This blog is part two in a three part series called “Money and Morality” written by Ariella Hoffman-Peterson. Ariella is a participant in our Repair the World Onward Israel Service Learning Initiative in Be’er Sheva. This is Part Two in the series. Click here to read part one.
Jewish privilege is not reserved only for American Jews, but in certain aspects, has long been a part of Jewish culture. The emphasis on education, learning, reflecting, and supporting one another within the community has earned Jews monetary and societal status. Rabbi Levi Brackman suggests that direct lessons from the Torah relate to sound business practices and even Moshe’s leadership can teach important conclusions about successful leadership practices (n.p.). So, in a modern world, how does a Jew cope with a drive to succeed and attain financial security and even status while still remaining moral? The Torah makes it clear you need to spread wealth; allowing the poor to glean produce left in your fields is a basic rule spelled out in Leviticus.
The Torah also forbids using money as power over others, especially within your community (Newman). Pursuing security through financial success is not inherently immoral. It is when you use it against others that it becomes dangerously close to the boundaries of morality. The existence of Jewish success, societal engagement, and status, however, is matched with a major emphasis on generosity, humility, honesty, and giving back. Tikkun Olam, Tzedakah, and G’milut Chasadim all reflect these values integral to Jewish morality and tied up in the issues of money. It is up to each individual Jew to find their way to give back at least some of what they gain and commit to being self-reflective about their own morality with money.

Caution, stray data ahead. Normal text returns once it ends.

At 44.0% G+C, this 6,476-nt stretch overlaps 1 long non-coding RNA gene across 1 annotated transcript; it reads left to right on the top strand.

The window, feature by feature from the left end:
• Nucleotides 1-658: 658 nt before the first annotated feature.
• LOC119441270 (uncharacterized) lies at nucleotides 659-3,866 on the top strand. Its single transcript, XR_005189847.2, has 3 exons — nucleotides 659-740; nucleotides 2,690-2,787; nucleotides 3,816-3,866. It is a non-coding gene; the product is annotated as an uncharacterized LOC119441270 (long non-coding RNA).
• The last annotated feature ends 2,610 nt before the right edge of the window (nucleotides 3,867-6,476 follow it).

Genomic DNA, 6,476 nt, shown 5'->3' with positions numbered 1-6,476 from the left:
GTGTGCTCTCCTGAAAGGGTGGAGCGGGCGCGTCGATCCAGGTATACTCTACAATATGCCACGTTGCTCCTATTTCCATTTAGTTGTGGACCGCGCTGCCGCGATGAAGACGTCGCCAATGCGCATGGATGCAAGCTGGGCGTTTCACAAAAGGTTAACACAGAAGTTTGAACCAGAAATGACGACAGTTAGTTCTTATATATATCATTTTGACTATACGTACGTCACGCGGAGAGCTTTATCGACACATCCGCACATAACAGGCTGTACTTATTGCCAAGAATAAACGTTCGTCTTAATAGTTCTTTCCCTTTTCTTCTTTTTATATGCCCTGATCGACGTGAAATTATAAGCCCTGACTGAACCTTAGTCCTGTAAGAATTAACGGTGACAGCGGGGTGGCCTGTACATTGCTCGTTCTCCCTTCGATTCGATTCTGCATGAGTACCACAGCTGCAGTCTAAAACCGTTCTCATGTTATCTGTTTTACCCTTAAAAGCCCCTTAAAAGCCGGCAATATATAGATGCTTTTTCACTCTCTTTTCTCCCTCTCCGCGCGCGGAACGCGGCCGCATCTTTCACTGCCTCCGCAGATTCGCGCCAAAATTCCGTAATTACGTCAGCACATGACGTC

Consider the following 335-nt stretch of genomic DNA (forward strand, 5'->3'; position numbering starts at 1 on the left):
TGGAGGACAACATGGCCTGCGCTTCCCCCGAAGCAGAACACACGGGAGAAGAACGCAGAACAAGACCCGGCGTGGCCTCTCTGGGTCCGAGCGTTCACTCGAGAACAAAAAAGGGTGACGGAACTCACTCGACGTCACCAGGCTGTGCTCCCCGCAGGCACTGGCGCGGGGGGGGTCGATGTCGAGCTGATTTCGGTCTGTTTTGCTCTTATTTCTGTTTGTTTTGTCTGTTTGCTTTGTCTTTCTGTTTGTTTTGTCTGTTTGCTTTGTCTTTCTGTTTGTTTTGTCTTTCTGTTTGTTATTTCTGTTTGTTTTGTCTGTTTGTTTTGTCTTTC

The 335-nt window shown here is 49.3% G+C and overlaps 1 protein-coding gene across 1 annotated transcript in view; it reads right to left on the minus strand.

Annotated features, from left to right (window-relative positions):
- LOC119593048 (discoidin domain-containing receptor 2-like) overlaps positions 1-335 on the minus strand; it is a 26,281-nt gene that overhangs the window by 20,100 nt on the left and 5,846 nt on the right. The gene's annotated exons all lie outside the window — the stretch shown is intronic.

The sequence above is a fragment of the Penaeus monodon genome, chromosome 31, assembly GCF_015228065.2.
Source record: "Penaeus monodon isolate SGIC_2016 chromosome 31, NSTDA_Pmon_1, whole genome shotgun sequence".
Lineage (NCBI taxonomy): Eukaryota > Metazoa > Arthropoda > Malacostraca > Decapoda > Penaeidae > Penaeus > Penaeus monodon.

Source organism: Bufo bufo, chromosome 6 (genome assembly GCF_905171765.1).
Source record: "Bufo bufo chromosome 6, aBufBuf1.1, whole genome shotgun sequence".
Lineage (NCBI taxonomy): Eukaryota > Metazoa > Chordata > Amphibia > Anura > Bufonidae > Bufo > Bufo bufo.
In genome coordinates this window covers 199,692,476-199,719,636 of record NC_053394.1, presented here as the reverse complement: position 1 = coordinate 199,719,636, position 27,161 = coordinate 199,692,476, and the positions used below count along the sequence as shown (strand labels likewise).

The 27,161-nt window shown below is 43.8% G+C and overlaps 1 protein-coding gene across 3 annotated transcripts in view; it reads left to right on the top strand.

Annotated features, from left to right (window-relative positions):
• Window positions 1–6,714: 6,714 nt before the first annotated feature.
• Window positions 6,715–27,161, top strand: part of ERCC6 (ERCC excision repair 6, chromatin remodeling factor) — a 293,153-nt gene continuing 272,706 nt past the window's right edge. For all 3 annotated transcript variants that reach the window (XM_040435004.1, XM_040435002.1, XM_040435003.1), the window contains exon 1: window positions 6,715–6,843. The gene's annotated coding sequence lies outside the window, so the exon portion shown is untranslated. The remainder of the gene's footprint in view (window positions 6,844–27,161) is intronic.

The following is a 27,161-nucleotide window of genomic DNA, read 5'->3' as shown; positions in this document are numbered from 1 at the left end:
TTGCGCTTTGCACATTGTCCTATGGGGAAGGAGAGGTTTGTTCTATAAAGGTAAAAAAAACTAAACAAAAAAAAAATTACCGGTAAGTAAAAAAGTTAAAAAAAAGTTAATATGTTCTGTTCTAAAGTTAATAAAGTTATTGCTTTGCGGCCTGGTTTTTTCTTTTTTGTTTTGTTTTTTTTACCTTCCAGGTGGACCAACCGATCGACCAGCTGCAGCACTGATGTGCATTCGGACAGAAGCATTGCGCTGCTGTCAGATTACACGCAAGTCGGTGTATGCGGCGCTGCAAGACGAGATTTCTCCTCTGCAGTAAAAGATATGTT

One lesson in our Yahel service learning curriculum focused on Rambam’s recognition that Tzedakah (charity) and Tzedek (justice) are not straightforward topics, but must be dissected in order to guide living a Jewish life. He showed that giving Tzedakah in a morally Jewish way is not simple and can be done with different levels of goodness depending on the situation, and he created an eight-leveled hierarchy of the ways to give charity. He considered the lowest form of giving charity as when one gives charity unwillingly, and the highest form to be giving charity when both the donor and recipient are unaware of each other’s identities (Maimonides). Unlike lower levels of charity giving in which one party does know the other’s identity, the highest way according to Rambam, spares the recipient from feeling a sense of duty to their donor’s generosity and denies the donor a level of power in his giving and makes it more genuine and selfless.
The feelings of embarrassment I observed in my own anecdote clarifies for me why hiding identity is important in doing a mitzvah. However, the level of giving Rambam places even higher than giving blindly, perhaps reframes the comment my friend made about how to trust those you give money to on the street. Teaching a person to empower themselves (teach a man to fish), takes the highest place on Rambam’s Tzedakah scale. Empowering is a word that I personally see intertwined in the Jewish decree of “Justice, justice you shall pursue.” Pursuing justice is something achieved through action, meant to change something that is unjust in the world for the long run in a sustainable way. Creating sustainability through service or volunteer work lies in empowering those you want to help to help themselves. We work in the parts of communities in which we find injustice, and as part of Tikkun Olam and the Jewish pursuit of justice we are really working within the borders of Rambam’s highest level of Tzedakah, Tzedek (Maimonides).
I visualize Tzedek as the top tier of a pyramid built with a foundation of the seven other levels of Tzedakah. As you work toward change through the action of Tzedek, it is also valuable to bandage the societal wounds that exist in whatever ways you can. Rambam includes all eight levels of Tzedakah to imply that they all have a place and have the capacity to do some good. So, when you have money and someone needs help, be aware that there are more productive and less productive ways to approach giving that Tzedakah, but trust yourself and the person in your midst to see that all giving is important and moral.
Please stay tuned for Part Three.